Christopher Tolkien, Son of Lord of the Rings Creator, Dies at 95

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(LONDON) — Christopher Tolkien, who performed a significant position defending the legacy of his father’s The Lord of the Rings trilogy, has died. He was 95.

The Tolkien Society and writer HarperCollins UK confirmed Tolkien’s dying. The Centre Hospitalier de la Dracenie, a hospital in southern France, mentioned the son of creator J.R.R. Tolkien died there Thursday.

Tolkien’s life work was intently recognized with that of his father. He helped edit and publish a lot of the science fiction and fantasy author’s work after J.R.R. Tolkien died in 1973. Among the many books the youthful Tolkien labored on had been The Silmarillion, The Youngsters Of Hurin, and different texts that flesh out the advanced world his father created.

He additionally drew the unique maps that adorned the three Lord of the Rings books — The Fellowship of the Ring, The Two Towers and The Return of the King — after they had been printed within the 1950s.

Tolkien Society chairman Shaun Gunner mentioned “millions of people around the world will be forever grateful to Christopher for bringing us” so a lot of his father’s literary works.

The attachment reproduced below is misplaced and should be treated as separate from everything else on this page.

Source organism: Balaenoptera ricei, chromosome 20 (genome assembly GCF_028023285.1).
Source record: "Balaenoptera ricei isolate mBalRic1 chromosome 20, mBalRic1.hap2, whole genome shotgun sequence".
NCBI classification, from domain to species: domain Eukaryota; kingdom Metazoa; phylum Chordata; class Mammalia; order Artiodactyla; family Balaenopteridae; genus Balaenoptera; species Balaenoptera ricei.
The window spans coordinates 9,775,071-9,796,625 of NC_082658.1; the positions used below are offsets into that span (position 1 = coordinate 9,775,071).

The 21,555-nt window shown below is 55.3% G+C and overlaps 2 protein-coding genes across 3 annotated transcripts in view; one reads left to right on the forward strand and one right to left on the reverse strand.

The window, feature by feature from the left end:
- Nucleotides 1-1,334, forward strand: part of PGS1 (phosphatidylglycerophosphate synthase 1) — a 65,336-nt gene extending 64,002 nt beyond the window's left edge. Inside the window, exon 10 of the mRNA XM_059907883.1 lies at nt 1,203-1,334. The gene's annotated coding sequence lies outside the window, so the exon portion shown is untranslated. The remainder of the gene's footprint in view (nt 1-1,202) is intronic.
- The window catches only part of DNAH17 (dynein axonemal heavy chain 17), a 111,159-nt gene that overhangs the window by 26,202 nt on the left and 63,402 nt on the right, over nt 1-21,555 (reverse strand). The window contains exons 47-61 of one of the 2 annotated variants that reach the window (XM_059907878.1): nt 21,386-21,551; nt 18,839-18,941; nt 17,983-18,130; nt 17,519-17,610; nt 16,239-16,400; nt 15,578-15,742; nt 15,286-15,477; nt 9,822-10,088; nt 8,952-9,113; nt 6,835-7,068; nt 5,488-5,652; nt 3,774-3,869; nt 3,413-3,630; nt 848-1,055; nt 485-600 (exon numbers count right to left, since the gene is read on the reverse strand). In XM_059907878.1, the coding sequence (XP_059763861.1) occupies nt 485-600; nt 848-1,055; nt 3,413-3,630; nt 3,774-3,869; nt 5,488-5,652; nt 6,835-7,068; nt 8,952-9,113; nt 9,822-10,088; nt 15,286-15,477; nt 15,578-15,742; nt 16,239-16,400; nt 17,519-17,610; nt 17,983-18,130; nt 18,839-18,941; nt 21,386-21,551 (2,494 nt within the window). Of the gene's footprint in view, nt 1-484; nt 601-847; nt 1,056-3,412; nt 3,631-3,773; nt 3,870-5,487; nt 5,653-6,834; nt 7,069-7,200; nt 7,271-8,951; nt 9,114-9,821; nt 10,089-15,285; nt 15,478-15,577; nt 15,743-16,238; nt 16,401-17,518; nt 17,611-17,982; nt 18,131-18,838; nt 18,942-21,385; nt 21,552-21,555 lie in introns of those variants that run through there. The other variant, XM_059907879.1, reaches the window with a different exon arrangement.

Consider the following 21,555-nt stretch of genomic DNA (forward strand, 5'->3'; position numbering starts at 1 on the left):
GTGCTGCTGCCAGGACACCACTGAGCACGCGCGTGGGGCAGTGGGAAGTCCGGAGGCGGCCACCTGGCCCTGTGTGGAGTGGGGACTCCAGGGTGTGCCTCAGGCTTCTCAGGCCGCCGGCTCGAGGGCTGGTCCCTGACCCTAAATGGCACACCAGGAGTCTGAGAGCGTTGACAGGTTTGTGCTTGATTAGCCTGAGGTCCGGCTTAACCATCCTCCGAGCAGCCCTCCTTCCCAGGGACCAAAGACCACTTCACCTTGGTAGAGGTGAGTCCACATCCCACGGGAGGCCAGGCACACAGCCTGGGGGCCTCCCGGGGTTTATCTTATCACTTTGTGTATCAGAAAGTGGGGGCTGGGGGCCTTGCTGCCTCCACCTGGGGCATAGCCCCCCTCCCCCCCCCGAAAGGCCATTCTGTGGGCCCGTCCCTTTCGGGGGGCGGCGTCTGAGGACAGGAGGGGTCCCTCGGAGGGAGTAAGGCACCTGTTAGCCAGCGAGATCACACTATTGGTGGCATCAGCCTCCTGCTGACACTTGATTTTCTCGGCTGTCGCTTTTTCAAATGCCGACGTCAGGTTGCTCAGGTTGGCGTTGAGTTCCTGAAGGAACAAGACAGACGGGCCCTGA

“Christopher’s commitment to his father’s works have seen dozens of publications released, and his own work as an academic in Oxford demonstrates his ability and skill as a scholar,” he mentioned. “We have lost a titan and he will be sorely missed.”

J.R.R. Tolkien scholar Dimitra Fimi mentioned Christopher Tolkien helped the general public perceive his father’s works.

“Tolkien studies would never be what it is today without Christopher Tolkien’s contribution,” she mentioned. “From modifying The Silmarillion to the mammoth activity of giving us The Historical past Of Center-earth sequence, he revealed his father’s grand imaginative and prescient of a wealthy and sophisticated mythology.”

The newspaper for the Var area in southern France, Var Matin, mentioned Tolkien and his spouse, Baillie, had lived quietly on the sting of the village of Aups since 1975. No funeral date has been set, the newspaper mentioned.

Contact us at editors@time.com.



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